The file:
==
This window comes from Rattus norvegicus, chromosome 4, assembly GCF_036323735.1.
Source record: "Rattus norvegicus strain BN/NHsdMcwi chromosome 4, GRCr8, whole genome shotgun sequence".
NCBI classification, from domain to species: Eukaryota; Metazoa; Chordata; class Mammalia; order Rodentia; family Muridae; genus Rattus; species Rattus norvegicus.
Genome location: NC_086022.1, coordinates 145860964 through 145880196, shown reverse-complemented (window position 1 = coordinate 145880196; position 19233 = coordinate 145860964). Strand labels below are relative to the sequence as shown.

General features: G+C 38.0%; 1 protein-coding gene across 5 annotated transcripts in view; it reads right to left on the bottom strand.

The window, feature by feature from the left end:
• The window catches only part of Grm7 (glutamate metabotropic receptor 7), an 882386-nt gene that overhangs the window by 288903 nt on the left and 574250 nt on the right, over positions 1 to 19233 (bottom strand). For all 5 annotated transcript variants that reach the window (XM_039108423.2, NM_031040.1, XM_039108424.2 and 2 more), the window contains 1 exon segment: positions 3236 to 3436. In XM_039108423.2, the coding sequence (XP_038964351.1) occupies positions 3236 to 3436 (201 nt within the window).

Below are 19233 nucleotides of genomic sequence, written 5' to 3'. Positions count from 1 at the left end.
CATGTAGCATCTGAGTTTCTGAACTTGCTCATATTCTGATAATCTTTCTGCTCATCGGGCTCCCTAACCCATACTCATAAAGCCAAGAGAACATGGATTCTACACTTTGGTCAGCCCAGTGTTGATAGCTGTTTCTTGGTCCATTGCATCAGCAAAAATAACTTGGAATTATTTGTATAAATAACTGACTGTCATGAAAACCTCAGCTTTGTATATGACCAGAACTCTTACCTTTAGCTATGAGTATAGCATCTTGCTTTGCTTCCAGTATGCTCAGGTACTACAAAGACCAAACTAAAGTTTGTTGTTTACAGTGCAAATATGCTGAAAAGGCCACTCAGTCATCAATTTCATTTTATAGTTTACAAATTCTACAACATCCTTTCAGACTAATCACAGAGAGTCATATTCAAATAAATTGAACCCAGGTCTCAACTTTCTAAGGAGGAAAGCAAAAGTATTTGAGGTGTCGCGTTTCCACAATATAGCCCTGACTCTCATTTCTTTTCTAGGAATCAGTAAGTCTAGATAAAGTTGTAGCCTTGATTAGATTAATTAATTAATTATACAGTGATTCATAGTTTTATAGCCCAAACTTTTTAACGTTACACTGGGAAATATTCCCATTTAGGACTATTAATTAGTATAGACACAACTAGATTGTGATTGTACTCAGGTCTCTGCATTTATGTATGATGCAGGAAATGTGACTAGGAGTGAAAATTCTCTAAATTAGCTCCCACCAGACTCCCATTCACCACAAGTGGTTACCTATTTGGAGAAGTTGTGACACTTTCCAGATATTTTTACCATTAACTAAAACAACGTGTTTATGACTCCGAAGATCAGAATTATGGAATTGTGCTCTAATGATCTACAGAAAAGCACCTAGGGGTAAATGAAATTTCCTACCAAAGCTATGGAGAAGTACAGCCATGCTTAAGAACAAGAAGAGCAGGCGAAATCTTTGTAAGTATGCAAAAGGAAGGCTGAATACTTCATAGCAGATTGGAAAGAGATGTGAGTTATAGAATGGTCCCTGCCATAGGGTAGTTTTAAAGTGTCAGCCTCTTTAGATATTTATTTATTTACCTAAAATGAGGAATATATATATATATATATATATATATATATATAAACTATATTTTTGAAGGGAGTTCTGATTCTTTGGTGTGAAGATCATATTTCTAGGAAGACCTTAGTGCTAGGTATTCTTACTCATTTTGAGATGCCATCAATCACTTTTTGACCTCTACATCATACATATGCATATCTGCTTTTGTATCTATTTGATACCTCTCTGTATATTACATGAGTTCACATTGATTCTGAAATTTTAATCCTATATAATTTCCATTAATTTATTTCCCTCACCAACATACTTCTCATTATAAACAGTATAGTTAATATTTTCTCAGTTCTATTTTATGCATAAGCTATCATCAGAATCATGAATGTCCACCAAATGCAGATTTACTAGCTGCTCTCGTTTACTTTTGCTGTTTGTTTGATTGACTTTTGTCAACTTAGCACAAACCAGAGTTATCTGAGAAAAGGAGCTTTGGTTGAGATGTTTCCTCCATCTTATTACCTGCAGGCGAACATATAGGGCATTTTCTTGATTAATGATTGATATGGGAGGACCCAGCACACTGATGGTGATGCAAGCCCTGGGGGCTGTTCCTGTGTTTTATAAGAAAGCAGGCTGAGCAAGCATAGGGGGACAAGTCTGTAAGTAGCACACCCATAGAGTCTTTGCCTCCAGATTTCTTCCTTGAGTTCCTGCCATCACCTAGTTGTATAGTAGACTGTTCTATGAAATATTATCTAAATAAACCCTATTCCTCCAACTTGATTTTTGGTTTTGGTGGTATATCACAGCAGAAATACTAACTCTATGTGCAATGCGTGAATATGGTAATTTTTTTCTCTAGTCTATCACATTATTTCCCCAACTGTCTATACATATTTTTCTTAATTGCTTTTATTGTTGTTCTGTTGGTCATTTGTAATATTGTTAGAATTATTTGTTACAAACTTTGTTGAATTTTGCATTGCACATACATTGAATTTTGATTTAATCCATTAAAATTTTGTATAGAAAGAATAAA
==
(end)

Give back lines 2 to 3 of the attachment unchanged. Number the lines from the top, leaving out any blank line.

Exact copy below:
Source record: "Rattus norvegicus strain BN/NHsdMcwi chromosome 4, GRCr8, whole genome shotgun sequence".
NCBI classification, from domain to species: Eukaryota; Metazoa; Chordata; class Mammalia; order Rodentia; family Muridae; genus Rattus; species Rattus norvegicus.